Show that $$f_n(x) = \frac{nx}{nx+1}$$

converges uniformly to a function $f$ on domain $[a, \infty)$ where $a>0$.

Solution Verification Requested

Suppose $f_n: [a, \infty) \to \mathbb{R}$ is given by $f_n(x) = \frac{nx}{nx+1}$ .First notice that

$$f(x) = \lim_{n \to \infty}f_n(x) = \lim_{n \to \infty} \frac{nx}{nx+1} =1$$

Second, note that

$$|f_n(x) - f(x)| = \Big| \frac{nx}{nx+1} - 1 \Big| = \Big| \frac{nx}{nx+1} - \frac{nx+1}{nx+1} \Big| = \Big| \frac{-1}{nx+1} \Big| = \frac{1}{nx+1}$$

Now, let $\varepsilon > 0$. By the Archmidean Property, we can find $N \in \mathbb{N}$ so that

$$\frac{1}{Nx+1} < \varepsilon \hspace{1cm} x \in [a, \infty)$$

Suppose $n \geq N$. Since $a \leq x$, then $\frac{1}{x} \leq \frac{1}{a}$. Then we have

$$\frac{1}{nx+1} \leq \frac{1}{na+1}$$

Altogether, we have found

$$\frac{1}{nx+1} = |f_n(x)-f(x)| < \varepsilon$$

whenever $n \geq N$ and $x \in [a, \infty)$. So $f_n \to f$ uniformly.

As a final check, we check the endpoint $a$ and see that

$$|f_n(a+\frac{1}{n})-f(a+\frac{1}{n})| = \frac{1}{n(a+\frac{1}{n})+1} = \frac{1}{na+2} < \varepsilon \hspace{0.3cm} \mathrm{whenever} \hspace{0.3cm} n \geq N$$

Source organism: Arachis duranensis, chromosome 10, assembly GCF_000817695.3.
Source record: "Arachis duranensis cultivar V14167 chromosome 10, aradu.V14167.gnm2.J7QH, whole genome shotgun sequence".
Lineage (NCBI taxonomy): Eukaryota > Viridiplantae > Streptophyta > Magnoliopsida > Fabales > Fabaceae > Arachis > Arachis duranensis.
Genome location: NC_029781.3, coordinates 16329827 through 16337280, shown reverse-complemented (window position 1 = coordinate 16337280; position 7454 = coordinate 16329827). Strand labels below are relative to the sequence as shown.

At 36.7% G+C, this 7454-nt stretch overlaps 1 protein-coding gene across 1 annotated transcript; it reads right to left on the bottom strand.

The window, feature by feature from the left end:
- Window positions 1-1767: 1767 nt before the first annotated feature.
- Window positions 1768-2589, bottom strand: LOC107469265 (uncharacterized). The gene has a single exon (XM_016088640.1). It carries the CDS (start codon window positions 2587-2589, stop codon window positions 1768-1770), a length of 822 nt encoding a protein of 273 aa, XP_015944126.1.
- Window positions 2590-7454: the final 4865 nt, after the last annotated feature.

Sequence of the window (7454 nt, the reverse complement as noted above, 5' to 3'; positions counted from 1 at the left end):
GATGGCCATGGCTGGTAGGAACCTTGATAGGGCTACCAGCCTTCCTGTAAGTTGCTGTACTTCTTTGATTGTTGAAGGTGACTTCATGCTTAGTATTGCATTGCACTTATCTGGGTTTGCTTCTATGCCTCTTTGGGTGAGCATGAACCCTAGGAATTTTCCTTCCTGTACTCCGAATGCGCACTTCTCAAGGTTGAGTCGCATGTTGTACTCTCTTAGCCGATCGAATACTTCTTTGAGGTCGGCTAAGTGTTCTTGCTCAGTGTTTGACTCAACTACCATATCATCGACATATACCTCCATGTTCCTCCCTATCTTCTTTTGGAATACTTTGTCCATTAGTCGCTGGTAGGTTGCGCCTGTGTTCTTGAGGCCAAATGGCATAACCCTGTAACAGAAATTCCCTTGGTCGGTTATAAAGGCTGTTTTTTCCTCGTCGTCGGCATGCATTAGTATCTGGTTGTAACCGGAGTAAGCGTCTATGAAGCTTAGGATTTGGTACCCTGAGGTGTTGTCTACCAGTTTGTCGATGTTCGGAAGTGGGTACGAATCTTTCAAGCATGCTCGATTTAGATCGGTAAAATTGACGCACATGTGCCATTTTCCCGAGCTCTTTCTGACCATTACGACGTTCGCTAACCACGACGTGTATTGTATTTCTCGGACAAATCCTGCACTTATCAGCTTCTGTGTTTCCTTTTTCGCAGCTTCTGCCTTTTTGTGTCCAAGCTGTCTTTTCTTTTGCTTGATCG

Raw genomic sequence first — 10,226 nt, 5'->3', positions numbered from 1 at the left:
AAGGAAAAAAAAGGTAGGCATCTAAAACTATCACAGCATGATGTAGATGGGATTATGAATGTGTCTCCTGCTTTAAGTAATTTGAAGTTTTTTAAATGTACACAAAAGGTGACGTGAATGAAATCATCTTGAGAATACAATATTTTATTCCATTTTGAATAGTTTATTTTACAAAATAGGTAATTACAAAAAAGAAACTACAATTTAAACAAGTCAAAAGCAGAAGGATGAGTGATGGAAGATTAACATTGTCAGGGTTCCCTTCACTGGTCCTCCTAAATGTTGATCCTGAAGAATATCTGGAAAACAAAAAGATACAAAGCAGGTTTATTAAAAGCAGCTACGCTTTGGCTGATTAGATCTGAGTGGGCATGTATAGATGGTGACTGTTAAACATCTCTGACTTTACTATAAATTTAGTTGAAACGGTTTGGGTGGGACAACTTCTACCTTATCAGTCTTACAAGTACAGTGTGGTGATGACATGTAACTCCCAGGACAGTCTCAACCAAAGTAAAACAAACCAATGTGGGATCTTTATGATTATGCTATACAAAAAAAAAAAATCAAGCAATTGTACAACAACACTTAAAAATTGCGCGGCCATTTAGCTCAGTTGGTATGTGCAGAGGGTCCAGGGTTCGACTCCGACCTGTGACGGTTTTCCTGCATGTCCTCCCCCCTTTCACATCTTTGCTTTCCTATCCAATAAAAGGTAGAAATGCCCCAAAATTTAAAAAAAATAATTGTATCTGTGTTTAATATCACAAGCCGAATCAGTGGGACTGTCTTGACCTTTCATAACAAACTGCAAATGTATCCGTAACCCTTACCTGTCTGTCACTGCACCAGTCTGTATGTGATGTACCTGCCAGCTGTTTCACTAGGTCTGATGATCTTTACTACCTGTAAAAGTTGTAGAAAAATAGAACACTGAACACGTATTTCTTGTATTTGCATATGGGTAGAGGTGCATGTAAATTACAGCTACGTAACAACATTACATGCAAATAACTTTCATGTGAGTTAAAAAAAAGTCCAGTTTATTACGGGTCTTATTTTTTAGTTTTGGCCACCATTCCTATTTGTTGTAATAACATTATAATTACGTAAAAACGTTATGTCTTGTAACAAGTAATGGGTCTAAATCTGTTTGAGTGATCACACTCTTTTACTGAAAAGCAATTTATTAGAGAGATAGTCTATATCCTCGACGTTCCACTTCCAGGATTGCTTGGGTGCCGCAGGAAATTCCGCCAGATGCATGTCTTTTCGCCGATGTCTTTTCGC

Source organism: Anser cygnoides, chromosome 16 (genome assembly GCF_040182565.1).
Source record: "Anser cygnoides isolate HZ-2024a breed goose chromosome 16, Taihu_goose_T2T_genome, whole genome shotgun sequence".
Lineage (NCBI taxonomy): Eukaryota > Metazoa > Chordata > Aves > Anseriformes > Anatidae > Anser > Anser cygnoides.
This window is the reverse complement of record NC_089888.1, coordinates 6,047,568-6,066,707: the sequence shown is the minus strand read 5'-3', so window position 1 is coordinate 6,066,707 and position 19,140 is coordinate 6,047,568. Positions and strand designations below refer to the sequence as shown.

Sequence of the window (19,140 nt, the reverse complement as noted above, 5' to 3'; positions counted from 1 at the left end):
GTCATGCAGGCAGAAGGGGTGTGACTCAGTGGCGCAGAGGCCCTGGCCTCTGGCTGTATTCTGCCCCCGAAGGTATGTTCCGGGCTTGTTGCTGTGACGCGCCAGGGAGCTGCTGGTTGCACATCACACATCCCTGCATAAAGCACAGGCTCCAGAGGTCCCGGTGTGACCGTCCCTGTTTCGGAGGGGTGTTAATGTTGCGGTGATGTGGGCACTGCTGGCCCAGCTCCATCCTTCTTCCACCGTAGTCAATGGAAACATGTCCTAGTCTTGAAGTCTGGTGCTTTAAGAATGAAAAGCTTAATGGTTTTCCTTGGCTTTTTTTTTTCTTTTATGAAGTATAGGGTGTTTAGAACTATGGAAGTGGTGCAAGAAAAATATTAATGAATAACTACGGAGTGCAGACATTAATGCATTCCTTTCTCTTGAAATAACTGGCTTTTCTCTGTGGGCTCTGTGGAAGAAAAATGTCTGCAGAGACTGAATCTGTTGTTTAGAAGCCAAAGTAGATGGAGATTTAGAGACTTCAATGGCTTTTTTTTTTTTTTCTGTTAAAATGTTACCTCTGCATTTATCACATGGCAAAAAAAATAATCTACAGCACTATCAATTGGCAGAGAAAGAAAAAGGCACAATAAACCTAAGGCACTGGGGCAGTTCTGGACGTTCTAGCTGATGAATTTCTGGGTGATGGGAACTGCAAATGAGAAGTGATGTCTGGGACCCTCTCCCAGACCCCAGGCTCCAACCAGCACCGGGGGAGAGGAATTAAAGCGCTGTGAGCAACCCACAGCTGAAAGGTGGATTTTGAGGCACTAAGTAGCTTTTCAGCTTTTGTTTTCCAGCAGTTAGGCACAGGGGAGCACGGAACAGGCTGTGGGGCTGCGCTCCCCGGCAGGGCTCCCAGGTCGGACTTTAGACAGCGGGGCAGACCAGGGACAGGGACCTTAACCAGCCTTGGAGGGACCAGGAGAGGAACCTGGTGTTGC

• $\begingroup$ @ThomasAndrews My bad, I meant to add that in at the beginning but forgot. It's fixed now $\endgroup$ Commented Jun 23, 2022 at 19:13

2 Answers 2


I think that's perfect. Take a look to this form, maybe you'll find it easier, it uses the supremum criteiron $$\sup_{x \in [a,\infty)} \lvert f_n(x)-f(x) \rvert=\sup_{x \in [a,\infty)} \left\lvert \frac{1}{1+nx} \right\rvert=\frac{1}{1+n a} $$ and the latter tends to $0$ as $n \to \infty$.


Your appeal to the Archimedian property is dubious, because you are want it true for all $x.$ The reason you can do it is that $\frac{1}{nx+1}$ has a maximal value at $x=a.$ So just pick $N$ so that: $$\frac{1}{Na+1}<\epsilon.$$

I'd simplify it further, and pick $N>\frac{1}{a\epsilon}.$ Then for $n\geq N, x\geq a,$ $nx\geq Na>0,$ and thus $$\frac{1}{nx+1}<\frac{1}{nx}\leq\frac{1}{Na}<\epsilon.$$


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